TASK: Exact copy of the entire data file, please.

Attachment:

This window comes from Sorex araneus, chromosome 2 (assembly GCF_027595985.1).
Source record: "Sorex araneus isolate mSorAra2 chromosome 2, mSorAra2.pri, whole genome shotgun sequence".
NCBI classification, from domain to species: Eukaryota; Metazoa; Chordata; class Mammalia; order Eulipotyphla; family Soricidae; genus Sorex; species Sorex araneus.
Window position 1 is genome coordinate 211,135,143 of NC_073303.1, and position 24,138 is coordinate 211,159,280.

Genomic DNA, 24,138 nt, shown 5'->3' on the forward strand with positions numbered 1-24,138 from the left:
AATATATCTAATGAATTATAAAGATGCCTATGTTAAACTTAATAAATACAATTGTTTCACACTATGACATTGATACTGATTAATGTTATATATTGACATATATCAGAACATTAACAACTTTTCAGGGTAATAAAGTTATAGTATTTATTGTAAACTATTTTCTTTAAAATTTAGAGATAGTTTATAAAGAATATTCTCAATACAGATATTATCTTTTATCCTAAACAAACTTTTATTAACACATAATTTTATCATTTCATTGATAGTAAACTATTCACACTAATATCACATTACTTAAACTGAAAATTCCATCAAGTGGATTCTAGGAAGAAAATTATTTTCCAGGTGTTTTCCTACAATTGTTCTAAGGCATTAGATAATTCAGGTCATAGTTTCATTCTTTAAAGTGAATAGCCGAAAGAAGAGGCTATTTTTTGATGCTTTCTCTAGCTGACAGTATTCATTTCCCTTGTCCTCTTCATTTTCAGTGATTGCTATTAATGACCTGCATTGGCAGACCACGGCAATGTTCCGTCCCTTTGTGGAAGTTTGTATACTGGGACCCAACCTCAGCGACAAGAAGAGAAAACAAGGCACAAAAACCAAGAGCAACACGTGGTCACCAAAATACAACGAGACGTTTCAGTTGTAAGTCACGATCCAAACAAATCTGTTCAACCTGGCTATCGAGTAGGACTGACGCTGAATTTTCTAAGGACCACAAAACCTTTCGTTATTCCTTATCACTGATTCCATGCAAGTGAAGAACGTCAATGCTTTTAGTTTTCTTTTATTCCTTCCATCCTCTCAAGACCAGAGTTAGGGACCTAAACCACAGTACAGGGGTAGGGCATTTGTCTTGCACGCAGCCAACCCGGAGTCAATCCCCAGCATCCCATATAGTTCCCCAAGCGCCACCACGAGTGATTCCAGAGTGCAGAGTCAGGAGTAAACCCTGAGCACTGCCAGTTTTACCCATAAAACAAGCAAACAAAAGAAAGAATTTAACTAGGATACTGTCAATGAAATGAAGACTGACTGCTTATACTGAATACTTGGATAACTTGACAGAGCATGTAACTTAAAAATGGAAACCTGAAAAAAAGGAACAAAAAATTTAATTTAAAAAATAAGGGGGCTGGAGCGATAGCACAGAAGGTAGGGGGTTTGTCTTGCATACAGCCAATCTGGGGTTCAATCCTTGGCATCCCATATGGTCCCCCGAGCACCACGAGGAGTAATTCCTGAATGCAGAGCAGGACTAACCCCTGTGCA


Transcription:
This window comes from Sorex araneus, chromosome 2 (assembly GCF_027595985.1).
Source record: "Sorex araneus isolate mSorAra2 chromosome 2, mSorAra2.pri, whole genome shotgun sequence".
NCBI classification, from domain to species: Eukaryota; Metazoa; Chordata; class Mammalia; order Eulipotyphla; family Soricidae; genus Sorex; species Sorex araneus.
Window position 1 is genome coordinate 211,135,143 of NC_073303.1, and position 24,138 is coordinate 211,159,280.

Genomic DNA, 24,138 nt, shown 5'->3' on the forward strand with positions numbered 1-24,138 from the left:
AATATATCTAATGAATTATAAAGATGCCTATGTTAAACTTAATAAATACAATTGTTTCACACTATGACATTGATACTGATTAATGTTATATATTGACATATATCAGAACATTAACAACTTTTCAGGGTAATAAAGTTATAGTATTTATTGTAAACTATTTTCTTTAAAATTTAGAGATAGTTTATAAAGAATATTCTCAATACAGATATTATCTTTTATCCTAAACAAACTTTTATTAACACATAATTTTATCATTTCATTGATAGTAAACTATTCACACTAATATCACATTACTTAAACTGAAAATTCCATCAAGTGGATTCTAGGAAGAAAATTATTTTCCAGGTGTTTTCCTACAATTGTTCTAAGGCATTAGATAATTCAGGTCATAGTTTCATTCTTTAAAGTGAATAGCCGAAAGAAGAGGCTATTTTTTGATGCTTTCTCTAGCTGACAGTATTCATTTCCCTTGTCCTCTTCATTTTCAGTGATTGCTATTAATGACCTGCATTGGCAGACCACGGCAATGTTCCGTCCCTTTGTGGAAGTTTGTATACTGGGACCCAACCTCAGCGACAAGAAGAGAAAACAAGGCACAAAAACCAAGAGCAACACGTGGTCACCAAAATACAACGAGACGTTTCAGTTGTAAGTCACGATCCAAACAAATCTGTTCAACCTGGCTATCGAGTAGGACTGACGCTGAATTTTCTAAGGACCACAAAACCTTTCGTTATTCCTTATCACTGATTCCATGCAAGTGAAGAACGTCAATGCTTTTAGTTTTCTTTTATTCCTTCCATCCTCTCAAGACCAGAGTTAGGGACCTAAACCACAGTACAGGGGTAGGGCATTTGTCTTGCACGCAGCCAACCCGGAGTCAATCCCCAGCATCCCATATAGTTCCCCAAGCGCCACCACGAGTGATTCCAGAGTGCAGAGTCAGGAGTAAACCCTGAGCACTGCCAGTTTTACCCATAAAACAAGCAAACAAAAGAAAGAATTTAACTAGGATACTGTCAATGAAATGAAGACTGACTGCTTATACTGAATACTTGGATAACTTGACAGAGCATGTAACTTAAAAATGGAAACCTGAAAAAAAGGAACAAAAAATTTAATTTAAAAAATAAGGGGGCTGGAGCGATAGCACAGAAGGTAGGGGGTTTGTCTTGCATACAGCCAATCTGGGGTTCAATCCTTGGCATCCCATATGGTCCCCCGAGCACCACGAGGAGTAATTCCTGAATGCAGAGCAGGACTAACCCCTGTGCA